Philippine Markets Newsletter

PH Monday Macro: Philippine companies are becoming optimistic but US concerns might spillover

January 23, 2023

We often look at many economic indicators to determine the overall health and future direction of the economy, from consumer sentiment to treasury yields. There’s another important barometer investors sometimes overlook, and that is share buybacks. 

Usually, a spike in companies buying back their shares implies the market is steeply discounting equities. This opens up opportunities for investors to buy at or below fair value. However, under different economic conditions, it could also mean something else. 

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When it comes to attempting to measure and determine different companies’ perspectives on the macroeconomic environment, investors commonly use earnings beats/misses and valuation multiples. 

The rationale is if the company beats its earnings estimates, there’s a higher chance the industry or economy is in a better position. If a company’s P/E (price-to-earnings) multiple is lower, the company is assumed to be trading cheaply. 

However, there’s more to earnings than simply acting as a bottom-line figure. It can also be used as a base for a metric that gauges management sentiment—share buybacks as a percentage of net income.

A company’s share buyback program provides investors with critical information on what the management thinks. Depending on the circumstances, it can actually mean either of two things. 

If the market isn’t doing well, and management opts to buy back shares, it can signal to investors that management thinks the company’s shares are undervalued. This normally leads to higher stock prices because of the positive sentiment gleaned from management believing the stock is trading at a bargain. 

On the flip side, if the market and economy are both doing well and management initiates its buyback program, this signals to investors that there might not be any near-term growth opportunities for the company. After all, if the company still had growth potential, management would be opting to invest in those instead of buying back shares. 

Let’s take a look at the share buyback behavior of Philippine companies. 

As the chart shows, Philippine management teams bought back a large percentage of shares during the global financial crisis in 2008. Though the country itself did not enter into the recession that the rest of the world did, we still felt the contagion effects of the crisis.

Share buybacks as a percent of net income jumped to over 20% in 2008 before settling in lower levels the following years after. It increased considerably again in 2018, which hinted at a possibility that companies were running out of growth opportunities, as no major economic concern plagued the country. 

Then in 2020, because of the uncertainty of the pandemic, panic-selling among investors led to depressed valuations, and the percentage of share buybacks in proportion to net income rose 6.0%.

Subsequently, in 2021, share repurchasing increased to 7.0%. Now, with 2022 done, the percentage of companies buying back their shares is down to 5.3%. 

Generally, a climb in share repurchases does not necessarily mean the economy is heading for a recession. It simply suggests that companies are going through a difficult time, and what better way to captivate their shareholders than by making their stock look attractive?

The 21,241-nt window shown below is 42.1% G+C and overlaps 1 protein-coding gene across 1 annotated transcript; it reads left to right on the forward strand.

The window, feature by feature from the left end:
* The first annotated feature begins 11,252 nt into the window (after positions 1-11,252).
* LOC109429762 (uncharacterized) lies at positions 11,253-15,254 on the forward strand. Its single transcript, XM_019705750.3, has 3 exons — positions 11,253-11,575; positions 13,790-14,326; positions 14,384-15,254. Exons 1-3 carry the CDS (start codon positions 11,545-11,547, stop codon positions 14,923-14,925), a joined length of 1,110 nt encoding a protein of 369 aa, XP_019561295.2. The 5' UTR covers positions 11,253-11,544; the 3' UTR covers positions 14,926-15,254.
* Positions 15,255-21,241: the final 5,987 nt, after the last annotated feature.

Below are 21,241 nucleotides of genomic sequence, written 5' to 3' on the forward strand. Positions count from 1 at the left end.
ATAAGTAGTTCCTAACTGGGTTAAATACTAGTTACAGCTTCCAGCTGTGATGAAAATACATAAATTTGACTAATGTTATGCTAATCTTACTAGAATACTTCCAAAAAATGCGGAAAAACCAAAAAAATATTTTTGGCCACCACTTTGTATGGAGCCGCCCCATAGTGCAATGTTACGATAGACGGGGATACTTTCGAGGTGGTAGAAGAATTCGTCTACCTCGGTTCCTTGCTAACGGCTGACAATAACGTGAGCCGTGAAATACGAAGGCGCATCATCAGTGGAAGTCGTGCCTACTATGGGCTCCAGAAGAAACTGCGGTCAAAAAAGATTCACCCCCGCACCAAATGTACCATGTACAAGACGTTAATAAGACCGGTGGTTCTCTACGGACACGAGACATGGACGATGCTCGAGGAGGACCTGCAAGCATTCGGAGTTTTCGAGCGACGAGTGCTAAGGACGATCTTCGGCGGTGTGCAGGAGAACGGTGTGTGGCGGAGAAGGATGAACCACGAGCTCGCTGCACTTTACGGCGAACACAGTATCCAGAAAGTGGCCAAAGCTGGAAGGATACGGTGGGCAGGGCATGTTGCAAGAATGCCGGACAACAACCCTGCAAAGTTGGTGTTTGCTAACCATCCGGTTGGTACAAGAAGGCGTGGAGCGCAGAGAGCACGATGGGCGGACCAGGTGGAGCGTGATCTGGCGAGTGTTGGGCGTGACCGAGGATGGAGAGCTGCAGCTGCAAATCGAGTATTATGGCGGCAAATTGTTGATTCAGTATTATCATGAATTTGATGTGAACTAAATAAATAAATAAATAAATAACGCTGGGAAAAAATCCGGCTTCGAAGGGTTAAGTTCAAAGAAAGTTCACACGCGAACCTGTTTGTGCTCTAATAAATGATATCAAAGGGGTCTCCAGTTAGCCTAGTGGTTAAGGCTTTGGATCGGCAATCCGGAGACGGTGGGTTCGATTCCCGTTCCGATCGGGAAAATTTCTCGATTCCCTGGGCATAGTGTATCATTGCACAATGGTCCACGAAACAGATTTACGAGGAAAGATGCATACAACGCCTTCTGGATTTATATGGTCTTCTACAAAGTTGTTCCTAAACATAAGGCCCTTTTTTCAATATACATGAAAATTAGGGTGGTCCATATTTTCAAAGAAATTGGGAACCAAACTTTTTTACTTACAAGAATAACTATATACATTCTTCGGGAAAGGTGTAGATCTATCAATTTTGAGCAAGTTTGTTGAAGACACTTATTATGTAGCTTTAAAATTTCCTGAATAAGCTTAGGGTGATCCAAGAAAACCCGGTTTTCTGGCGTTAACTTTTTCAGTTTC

Coming into the new year, since the amount of buybacks in proportion to net income decreased, it could imply companies are becoming more optimistic about their business environment. 

Now, if share buyback activities among Philippine companies eased, it gives positive signals because the environment that they are in will either make the performance go sideways or improve. 

However, U.S. companies tell us a different story. Similar to Philippine companies, share repurchases as a percentage of net income picked up in 2020 and contracted in 2021, 58.7% and 48.7%, respectively.

Yet, instead of declining in 2022, it spiked to 59.2%, a figure greater than in 2020. This indicates perhaps growing concerns about the economy.  To name a few, the Federal Reserve is trying to engineer a soft landing and the impact of geopolitical issues on the global supply chain. 

It’s interesting to see how management teams in the Philippines will react in the coming months, given the U.S.’s buyback behavior. After all, the U.S. is the largest economy in the world, so any financial concerns there will likely have a contagion effect on the country, though we can’t say yet to what degree the impact will be.

About the Philippine Markets Newsletter
“The Monday Macro Report”

When just about anyone can post just about anything online, it gets increasingly difficult for an individual investor to sift through the plethora of information available. 

Investors need a tool that will help them cut through any biased or misleading information and dive straight into reliable and useful data. 

Every Monday, we publish an interesting chart on the Philippine economy and stock market. We highlight data that investors would normally look at, but through the lens of Uniform Accounting, a powerful tool that gets investors closer to understanding the economic reality of firms. 

Understanding what kind of market we are in, what leading indicators we should be looking at, and what market expectations are will make investing a less monumental task than finding a needle in a haystack.

Hope you’ve found this week’s macro chart interesting and insightful. 

Stay tuned for next week’s Monday Macro report! 


Angelica Lim 
Research Director
Philippine Markets Newsletter
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